Jonathan Ashworth MP: Growing list of Tory failures await PM after holiday
Shadow Cabinet member Jonathan Ashworth writes that when the Prime Minister returns from her break in Switzerland she will be confronted with a long list of Government failures including the row over grammar schools and rail strikes.
I never begrudge politicians a summer holiday. I myself have just returned from the South of France where for 10 days with my family I enjoyed the sunshine, splashed in the pool with my children before reading in the balmy evenings Hanya Yanagihara’s moving ‘A Little Life’ with a glass of rose. What’s more the temporary deletion of twitter from my phone turned out to be a restorative tonic for this Labour politician weighed down with travails. I heartily recommend all my Labour colleagues do the same.
So in that spirit I wish the Prime Minister well on her break in Switzerland. I hope she finds time to relax and read some good literature. I trust her walking holiday also means the nation is spared the customary awkward photo pointing at a fish in a market place that became the customary standard under David Cameron
I don’t doubt she will take comfort from her opinion poll ratings but those of us determined to plot a course to a Labour victory at the next general election can detect serious weaknesses opening up in her government.
Just look at the last few weeks.
The fallout over David Cameron’s crony-packed resignation honours ‘lavender’ list to the row with China over the stalling of the Hinkley Point power plant, May’s first month as PM has not been as smooth as she might have hoped.
It’s been a rocky start for many of the new Cabinet too with many Government departments, from the Home Office, to Transport, to the Cabinet Office, being beset by disappointing new statistics, senior resignations and huge disputes with industry.
Of particular concern is the plethora of failings in our international relations.
Theresa May suddenly putting the brakes on the Hinkley Point nuclear energy plant has put in jeopardy £40 billion of inward investment. At a time when this Government is about to undertake the biggest trade and investment renegotiation in our history the bungling of this project is extremely concerning.
This is particularly true given the dire situation of our current trade deficit. Figures released earlier this week show that our trade deficit in goods grew by £0.9bn in June to a total £12.5bn deficit, the worst ever recorded figure for the month.
Unfortunately our new Secretary of State for International Trade, formerly disgraced minister Liam Fox, seems unlikely to be able to turn the situation around. Just last month he was rebuked by Theresa May after clumsily trying to begin trade negotiations with America before Britain had invoked Article 50, against the specific rules of the EU, resulting in the American Trade Representative having to make a statement making clear no negotiation would be possible before Britain begins to leave the EU.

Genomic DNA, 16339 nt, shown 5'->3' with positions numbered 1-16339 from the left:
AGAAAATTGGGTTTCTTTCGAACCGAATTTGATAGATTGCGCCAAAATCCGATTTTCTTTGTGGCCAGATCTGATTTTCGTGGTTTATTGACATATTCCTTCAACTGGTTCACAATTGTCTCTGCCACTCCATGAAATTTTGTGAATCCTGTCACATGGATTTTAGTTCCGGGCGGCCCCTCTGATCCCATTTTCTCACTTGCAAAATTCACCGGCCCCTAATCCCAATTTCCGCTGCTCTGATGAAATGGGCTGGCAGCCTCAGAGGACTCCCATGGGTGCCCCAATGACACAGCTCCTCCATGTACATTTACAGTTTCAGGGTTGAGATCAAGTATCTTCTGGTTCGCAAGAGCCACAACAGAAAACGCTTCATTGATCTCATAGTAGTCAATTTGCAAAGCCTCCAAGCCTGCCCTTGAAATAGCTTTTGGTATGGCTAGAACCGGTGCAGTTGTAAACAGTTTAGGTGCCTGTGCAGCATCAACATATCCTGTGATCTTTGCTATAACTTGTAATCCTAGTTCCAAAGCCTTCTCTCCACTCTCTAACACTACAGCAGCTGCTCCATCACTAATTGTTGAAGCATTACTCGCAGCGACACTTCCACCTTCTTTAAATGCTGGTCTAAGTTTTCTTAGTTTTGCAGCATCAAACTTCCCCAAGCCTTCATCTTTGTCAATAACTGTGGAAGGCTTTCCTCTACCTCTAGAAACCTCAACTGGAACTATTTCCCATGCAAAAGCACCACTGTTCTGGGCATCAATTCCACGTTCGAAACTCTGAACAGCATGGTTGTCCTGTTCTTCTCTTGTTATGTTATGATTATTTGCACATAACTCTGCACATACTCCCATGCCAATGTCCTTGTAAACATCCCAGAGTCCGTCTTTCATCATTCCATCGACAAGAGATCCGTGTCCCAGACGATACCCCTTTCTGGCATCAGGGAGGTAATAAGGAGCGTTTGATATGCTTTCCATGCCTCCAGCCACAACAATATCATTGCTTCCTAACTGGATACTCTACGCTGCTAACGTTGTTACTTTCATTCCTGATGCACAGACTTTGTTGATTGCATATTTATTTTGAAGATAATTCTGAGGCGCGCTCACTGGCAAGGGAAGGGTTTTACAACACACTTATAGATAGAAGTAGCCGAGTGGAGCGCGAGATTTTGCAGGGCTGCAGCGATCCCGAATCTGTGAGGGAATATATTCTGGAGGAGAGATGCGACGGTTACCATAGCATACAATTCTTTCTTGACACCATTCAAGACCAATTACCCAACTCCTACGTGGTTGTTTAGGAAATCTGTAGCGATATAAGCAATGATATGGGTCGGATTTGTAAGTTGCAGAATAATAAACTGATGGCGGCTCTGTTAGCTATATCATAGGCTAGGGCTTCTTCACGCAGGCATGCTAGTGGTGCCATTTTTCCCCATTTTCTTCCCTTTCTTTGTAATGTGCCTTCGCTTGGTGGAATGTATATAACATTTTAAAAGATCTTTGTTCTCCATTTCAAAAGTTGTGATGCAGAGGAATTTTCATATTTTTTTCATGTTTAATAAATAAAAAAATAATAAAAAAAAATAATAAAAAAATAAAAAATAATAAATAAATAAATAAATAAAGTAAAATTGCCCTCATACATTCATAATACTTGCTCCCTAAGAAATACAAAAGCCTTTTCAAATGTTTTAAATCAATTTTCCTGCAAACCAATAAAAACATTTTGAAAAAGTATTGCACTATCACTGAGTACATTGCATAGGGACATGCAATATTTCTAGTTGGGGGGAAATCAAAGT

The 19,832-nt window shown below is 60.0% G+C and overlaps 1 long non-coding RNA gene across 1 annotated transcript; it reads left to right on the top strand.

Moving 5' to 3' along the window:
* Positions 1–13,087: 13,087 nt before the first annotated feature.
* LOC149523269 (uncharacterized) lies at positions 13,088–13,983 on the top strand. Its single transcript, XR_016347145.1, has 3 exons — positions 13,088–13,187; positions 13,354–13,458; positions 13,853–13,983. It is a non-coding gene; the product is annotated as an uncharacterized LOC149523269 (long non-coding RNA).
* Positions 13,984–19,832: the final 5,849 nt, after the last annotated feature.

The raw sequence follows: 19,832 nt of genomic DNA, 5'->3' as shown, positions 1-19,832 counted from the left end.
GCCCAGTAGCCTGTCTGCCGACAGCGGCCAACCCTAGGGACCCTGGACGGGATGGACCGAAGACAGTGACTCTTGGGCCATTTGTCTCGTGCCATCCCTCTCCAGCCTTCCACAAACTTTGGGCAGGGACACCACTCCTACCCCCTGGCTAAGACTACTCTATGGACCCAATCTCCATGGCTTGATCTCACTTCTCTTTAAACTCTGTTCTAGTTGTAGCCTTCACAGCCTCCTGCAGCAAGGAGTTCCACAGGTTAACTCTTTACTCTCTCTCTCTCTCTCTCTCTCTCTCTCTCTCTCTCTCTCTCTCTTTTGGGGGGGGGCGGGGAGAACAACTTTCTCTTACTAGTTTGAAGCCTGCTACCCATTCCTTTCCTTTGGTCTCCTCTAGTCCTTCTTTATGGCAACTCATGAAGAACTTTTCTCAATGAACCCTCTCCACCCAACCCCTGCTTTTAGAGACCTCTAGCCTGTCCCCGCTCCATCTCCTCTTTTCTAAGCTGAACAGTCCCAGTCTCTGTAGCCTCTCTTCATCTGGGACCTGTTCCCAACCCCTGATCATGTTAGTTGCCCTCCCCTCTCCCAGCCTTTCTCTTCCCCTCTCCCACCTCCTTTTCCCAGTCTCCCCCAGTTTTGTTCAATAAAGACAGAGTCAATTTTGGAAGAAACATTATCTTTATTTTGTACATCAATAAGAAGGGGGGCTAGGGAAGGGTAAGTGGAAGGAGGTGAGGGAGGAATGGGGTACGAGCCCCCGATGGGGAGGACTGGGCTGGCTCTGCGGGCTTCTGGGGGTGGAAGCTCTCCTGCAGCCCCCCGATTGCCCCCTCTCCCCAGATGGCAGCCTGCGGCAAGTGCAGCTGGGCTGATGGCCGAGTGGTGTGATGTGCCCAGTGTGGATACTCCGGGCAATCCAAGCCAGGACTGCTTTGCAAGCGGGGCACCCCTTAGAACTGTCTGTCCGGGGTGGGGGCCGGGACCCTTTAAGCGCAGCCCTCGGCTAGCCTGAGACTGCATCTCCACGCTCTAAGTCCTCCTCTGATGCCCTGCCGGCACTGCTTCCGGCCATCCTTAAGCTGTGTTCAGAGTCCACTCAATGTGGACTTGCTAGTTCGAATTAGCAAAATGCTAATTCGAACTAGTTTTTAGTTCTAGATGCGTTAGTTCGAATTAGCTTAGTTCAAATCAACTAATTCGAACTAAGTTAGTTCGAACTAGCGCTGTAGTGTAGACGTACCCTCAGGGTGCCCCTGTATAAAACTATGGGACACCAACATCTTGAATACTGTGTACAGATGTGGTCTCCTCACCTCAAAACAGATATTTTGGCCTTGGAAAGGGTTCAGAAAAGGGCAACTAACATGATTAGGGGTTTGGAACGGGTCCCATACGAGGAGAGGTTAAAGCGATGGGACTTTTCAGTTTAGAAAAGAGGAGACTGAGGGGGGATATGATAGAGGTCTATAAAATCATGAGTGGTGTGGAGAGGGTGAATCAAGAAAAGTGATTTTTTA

There’s been huge trouble on the home front too.A row erupted last week when proposals were announced for Companies House to delete companies’ data after 6 years rather than 20 years, with huge backlash from journalists, civil society and anti-corruption organisations. The commitment of May’s government to the anti-corruption agenda has already been questioned and this proposal is yet more evidence that the previous regimes commitment to tackling corruption is fading away. There is no significant cost benefit and deleting records after 6 years would seriously undermine the ability of the Serious Fraud Office and other agencies to investigate crime and spot patterns of fraud and money laundering.
Speaking of rows the whole Southern railway network was ground to a halt this week as the Government seemed more interested in picking a fight with the rail unions, with one civil servant saying he wanted to ‘break’ the unions and make them ‘get the hell out of my industry’, than sorting out the abysmal service run by Southern Rail, the country’s big rail franchise. Let’s hope the Government does a better job going forward of helping achieve a long term solution than it has so far.
All this is not even to mention the resignation of the third chair of the child sexual abuse enquiry, the ongoing arguments about the resurrection of new grammar schools and shocking new figures about staff shortages in the NHS.
Government failures can escape notice in the summer months of parliamentary recess, but these failures are too big and too frequent to be hidden away. So my message to Theresa May is this – enjoy your holiday, you deserve it but let me reassure you the growing list of Tory failures will not go unchallenged.
Jonathan Ashworth is the shadow minister without portfolio. He is the Labour MP for Leicester South
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